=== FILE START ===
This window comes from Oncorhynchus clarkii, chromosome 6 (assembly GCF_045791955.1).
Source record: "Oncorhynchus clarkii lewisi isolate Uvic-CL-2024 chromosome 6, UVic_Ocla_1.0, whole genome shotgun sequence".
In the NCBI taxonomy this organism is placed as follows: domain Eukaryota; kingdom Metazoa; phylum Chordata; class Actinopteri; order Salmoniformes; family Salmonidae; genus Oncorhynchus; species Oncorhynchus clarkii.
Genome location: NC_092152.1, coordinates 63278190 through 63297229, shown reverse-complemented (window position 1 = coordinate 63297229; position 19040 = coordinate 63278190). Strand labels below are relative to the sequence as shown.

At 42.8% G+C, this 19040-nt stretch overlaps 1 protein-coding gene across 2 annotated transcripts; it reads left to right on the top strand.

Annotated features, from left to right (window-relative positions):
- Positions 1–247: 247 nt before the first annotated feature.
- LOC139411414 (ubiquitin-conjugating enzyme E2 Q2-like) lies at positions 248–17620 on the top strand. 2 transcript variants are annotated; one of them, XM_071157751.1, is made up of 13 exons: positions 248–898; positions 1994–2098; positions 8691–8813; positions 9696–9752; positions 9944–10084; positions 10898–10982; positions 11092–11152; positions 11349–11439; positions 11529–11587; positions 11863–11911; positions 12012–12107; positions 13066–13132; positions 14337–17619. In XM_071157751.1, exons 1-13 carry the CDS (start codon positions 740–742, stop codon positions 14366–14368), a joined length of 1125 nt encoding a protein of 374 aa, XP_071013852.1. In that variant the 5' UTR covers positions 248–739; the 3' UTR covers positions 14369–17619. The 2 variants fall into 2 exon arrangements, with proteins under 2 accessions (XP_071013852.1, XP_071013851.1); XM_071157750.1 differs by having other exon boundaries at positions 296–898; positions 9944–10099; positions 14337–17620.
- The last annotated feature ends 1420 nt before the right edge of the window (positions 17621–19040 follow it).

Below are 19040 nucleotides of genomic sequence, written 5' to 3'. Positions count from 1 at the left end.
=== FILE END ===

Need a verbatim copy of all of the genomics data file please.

This window comes from Oncorhynchus clarkii, chromosome 6 (assembly GCF_045791955.1).
Source record: "Oncorhynchus clarkii lewisi isolate Uvic-CL-2024 chromosome 6, UVic_Ocla_1.0, whole genome shotgun sequence".
In the NCBI taxonomy this organism is placed as follows: domain Eukaryota; kingdom Metazoa; phylum Chordata; class Actinopteri; order Salmoniformes; family Salmonidae; genus Oncorhynchus; species Oncorhynchus clarkii.
Genome location: NC_092152.1, coordinates 63278190 through 63297229, shown reverse-complemented (window position 1 = coordinate 63297229; position 19040 = coordinate 63278190). Strand labels below are relative to the sequence as shown.

At 42.8% G+C, this 19040-nt stretch overlaps 1 protein-coding gene across 2 annotated transcripts; it reads left to right on the top strand.

Annotated features, from left to right (window-relative positions):
- Positions 1–247: 247 nt before the first annotated feature.
- LOC139411414 (ubiquitin-conjugating enzyme E2 Q2-like) lies at positions 248–17620 on the top strand. 2 transcript variants are annotated; one of them, XM_071157751.1, is made up of 13 exons: positions 248–898; positions 1994–2098; positions 8691–8813; positions 9696–9752; positions 9944–10084; positions 10898–10982; positions 11092–11152; positions 11349–11439; positions 11529–11587; positions 11863–11911; positions 12012–12107; positions 13066–13132; positions 14337–17619. In XM_071157751.1, exons 1-13 carry the CDS (start codon positions 740–742, stop codon positions 14366–14368), a joined length of 1125 nt encoding a protein of 374 aa, XP_071013852.1. In that variant the 5' UTR covers positions 248–739; the 3' UTR covers positions 14369–17619. The 2 variants fall into 2 exon arrangements, with proteins under 2 accessions (XP_071013852.1, XP_071013851.1); XM_071157750.1 differs by having other exon boundaries at positions 296–898; positions 9944–10099; positions 14337–17620.
- The last annotated feature ends 1420 nt before the right edge of the window (positions 17621–19040 follow it).

Below are 19040 nucleotides of genomic sequence, written 5' to 3'. Positions count from 1 at the left end.